Another typical German thing – the Christmas Advent Calendar!
The famous protestant reformer Martin Luther is initially to ‘blame’ for it. He made out of the strictly biblical holiday, a family-oriented Christmas. Therefore initially the ‘Advent calendar’ was just used as a counting aid for kids. This way, they could count down the 24 days from the 1st day of Advent until Christmas. It still didn’t look like the Advent Christmas calendar as we know it today. Mostly families drew 24 chalk lines at the wall. The kids then wiped one off each day. Another way was to hang one biblical picture at the wall each day. Sometimes families even used pieces of straw. Leading up to Christmas Eve, they laid one piece of straw each day into the nativity scene.
It took an innovative German to change that. In 1903, Gerhard Lang from Swabia, printed the first Advent Calendar that consisted of two separate sheets of cardboard. One had the numbers imprinted and the other one had pictures of Christmas angels on it. Each day, kids cut out one Christmas angel and attached it on the appropriate number.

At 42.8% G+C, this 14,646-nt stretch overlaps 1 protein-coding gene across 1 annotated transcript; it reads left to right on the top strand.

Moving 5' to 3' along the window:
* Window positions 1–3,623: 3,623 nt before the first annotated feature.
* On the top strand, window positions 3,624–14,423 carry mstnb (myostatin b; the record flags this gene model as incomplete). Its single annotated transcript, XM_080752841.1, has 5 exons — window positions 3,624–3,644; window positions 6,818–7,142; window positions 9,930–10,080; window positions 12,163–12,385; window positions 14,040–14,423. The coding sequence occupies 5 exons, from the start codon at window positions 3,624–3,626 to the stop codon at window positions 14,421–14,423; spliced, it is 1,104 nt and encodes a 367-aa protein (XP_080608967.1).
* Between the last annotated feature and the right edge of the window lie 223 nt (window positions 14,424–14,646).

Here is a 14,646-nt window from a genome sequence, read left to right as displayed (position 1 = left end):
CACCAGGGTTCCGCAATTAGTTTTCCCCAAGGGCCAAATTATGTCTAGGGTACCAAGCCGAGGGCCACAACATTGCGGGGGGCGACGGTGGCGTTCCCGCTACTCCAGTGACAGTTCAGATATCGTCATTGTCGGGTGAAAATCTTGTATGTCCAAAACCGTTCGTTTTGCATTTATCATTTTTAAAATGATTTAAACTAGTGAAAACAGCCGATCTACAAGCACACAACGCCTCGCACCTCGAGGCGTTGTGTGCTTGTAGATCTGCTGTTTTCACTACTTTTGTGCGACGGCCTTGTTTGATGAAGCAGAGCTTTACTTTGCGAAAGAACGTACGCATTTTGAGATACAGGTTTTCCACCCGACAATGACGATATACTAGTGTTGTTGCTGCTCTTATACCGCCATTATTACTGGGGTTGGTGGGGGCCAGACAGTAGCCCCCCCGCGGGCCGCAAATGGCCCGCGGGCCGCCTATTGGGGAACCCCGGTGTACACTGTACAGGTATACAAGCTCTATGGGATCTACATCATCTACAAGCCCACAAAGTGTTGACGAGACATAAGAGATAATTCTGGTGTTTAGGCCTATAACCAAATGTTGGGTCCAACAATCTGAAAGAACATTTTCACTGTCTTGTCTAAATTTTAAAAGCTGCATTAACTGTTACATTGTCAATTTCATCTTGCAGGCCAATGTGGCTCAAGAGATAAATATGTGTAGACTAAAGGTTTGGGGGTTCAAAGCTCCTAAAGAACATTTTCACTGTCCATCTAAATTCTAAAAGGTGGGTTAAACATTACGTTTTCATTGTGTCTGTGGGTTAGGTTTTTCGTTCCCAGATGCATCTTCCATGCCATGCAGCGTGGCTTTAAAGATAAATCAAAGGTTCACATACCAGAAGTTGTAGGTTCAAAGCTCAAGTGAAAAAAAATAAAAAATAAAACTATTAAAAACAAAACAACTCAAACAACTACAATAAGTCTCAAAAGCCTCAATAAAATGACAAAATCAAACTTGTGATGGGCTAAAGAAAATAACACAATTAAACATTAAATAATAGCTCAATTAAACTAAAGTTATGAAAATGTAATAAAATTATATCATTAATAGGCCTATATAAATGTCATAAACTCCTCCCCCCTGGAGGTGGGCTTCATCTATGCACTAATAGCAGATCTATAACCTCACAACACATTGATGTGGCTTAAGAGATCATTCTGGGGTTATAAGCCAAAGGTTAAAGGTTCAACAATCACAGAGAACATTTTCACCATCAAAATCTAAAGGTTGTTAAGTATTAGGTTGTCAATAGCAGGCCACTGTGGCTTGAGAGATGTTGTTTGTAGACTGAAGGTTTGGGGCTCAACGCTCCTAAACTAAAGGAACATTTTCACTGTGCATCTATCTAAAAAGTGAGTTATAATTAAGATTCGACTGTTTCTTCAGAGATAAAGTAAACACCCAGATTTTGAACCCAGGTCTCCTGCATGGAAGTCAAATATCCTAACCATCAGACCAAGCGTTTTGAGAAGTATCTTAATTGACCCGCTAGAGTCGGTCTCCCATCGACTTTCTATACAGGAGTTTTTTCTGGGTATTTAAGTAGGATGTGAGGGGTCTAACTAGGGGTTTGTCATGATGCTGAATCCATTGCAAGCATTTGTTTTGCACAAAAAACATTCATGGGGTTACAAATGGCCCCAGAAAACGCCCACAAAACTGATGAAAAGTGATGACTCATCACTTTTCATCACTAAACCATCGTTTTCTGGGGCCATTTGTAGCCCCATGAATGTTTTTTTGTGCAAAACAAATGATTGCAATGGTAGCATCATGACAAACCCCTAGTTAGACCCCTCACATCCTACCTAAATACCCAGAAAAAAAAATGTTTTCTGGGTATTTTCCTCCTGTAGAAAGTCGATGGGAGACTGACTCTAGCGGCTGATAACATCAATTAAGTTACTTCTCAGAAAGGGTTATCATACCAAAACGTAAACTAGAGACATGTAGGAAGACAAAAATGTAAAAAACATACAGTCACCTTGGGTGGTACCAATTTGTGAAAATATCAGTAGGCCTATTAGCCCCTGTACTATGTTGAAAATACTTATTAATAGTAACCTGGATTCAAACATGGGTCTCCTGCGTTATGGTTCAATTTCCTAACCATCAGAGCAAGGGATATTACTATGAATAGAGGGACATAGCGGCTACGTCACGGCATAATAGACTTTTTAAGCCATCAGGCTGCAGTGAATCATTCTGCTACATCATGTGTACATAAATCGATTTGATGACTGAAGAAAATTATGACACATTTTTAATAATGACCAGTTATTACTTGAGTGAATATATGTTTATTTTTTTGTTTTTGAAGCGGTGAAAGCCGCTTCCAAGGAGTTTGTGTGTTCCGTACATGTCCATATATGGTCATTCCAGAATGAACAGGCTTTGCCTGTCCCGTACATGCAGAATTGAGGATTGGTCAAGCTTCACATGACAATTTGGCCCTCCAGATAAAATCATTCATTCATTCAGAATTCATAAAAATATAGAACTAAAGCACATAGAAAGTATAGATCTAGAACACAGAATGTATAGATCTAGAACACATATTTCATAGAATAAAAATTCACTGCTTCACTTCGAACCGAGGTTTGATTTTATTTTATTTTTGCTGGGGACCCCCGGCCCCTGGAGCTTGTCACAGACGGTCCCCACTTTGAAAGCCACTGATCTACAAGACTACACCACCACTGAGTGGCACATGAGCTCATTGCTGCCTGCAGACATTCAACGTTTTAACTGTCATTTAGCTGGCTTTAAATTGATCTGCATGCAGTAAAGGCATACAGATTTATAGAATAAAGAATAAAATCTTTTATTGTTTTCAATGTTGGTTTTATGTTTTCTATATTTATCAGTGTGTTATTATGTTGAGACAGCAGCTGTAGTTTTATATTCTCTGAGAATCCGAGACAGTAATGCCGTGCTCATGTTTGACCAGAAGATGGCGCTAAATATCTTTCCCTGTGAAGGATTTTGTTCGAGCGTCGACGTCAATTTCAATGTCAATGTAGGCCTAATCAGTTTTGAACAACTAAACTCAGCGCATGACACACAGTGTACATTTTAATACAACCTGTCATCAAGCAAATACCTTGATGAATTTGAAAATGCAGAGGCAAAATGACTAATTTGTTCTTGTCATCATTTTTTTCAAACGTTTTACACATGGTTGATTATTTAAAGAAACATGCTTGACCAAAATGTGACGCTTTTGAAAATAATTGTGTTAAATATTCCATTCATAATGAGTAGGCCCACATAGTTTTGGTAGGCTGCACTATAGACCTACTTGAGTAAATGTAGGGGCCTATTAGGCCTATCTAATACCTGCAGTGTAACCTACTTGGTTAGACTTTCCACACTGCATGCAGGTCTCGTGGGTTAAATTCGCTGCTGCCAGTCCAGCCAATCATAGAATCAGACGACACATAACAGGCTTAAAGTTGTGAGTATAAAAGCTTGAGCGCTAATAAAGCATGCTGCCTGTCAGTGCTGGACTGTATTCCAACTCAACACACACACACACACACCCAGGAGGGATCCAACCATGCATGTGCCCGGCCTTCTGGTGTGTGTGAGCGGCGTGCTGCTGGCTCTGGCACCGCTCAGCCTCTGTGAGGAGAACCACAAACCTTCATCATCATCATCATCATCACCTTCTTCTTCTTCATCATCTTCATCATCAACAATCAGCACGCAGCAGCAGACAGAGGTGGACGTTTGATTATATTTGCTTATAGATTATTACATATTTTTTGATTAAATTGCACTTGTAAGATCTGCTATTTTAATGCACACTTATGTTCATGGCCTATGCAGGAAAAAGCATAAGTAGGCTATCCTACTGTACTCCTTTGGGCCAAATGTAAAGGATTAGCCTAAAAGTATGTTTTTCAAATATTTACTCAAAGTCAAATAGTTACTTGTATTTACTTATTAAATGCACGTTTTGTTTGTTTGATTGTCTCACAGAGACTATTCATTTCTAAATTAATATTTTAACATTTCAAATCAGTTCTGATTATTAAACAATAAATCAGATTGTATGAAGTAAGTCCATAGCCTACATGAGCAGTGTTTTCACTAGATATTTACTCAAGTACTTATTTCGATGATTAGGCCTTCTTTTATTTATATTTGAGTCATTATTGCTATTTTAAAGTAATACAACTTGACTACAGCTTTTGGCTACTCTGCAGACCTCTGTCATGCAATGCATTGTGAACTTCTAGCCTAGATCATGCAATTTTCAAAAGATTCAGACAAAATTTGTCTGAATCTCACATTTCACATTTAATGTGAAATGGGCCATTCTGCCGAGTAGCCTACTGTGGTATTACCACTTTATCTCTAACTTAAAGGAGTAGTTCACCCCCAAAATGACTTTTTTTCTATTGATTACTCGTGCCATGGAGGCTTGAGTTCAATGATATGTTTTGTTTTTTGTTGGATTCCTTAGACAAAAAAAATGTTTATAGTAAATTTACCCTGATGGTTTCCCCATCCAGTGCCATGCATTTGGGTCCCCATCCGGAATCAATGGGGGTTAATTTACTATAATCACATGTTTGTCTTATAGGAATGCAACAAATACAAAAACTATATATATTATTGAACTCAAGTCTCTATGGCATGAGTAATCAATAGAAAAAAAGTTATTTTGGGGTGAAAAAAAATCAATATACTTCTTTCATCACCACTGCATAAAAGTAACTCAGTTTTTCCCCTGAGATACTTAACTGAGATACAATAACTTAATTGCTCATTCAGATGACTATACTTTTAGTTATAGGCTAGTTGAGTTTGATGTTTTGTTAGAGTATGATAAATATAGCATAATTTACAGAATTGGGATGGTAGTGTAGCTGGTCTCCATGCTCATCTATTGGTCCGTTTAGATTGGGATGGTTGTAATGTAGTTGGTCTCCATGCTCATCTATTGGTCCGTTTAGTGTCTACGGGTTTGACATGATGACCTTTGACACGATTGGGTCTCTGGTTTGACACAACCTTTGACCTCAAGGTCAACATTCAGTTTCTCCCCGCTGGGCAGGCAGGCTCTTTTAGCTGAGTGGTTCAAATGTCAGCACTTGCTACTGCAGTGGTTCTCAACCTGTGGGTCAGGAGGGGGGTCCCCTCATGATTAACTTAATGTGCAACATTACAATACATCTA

What about the Christmas Advent calendar with those famous little doors?
For that, you had to wait until 1920s. However, it took until the 1960s for the candy industry to find its way into the Advent calendar niche. Good for us though, because many of us look forward to those deliciously filled Advent calendars – kids and adults alike!
What are the types of Advent calendars now?
The Classic Advent Calendar
For kids, there are also cute fairytale, winter themes and even modern themes. Some of these calendar are even 3-D.
The Chocolate & Candy Filled Christmas Calendar
You can choose among a wide variety, from the simple 3-d, Advent Calendar houses to even other kinds of shapes and sizes. German candy manufacturers are very creative in this space!
The Fill-it-Yourself Advent Calendar
You can purchase them in a large selection of designs and themes. Another option is to craft one yourself. You can find plenty of creative ideas online.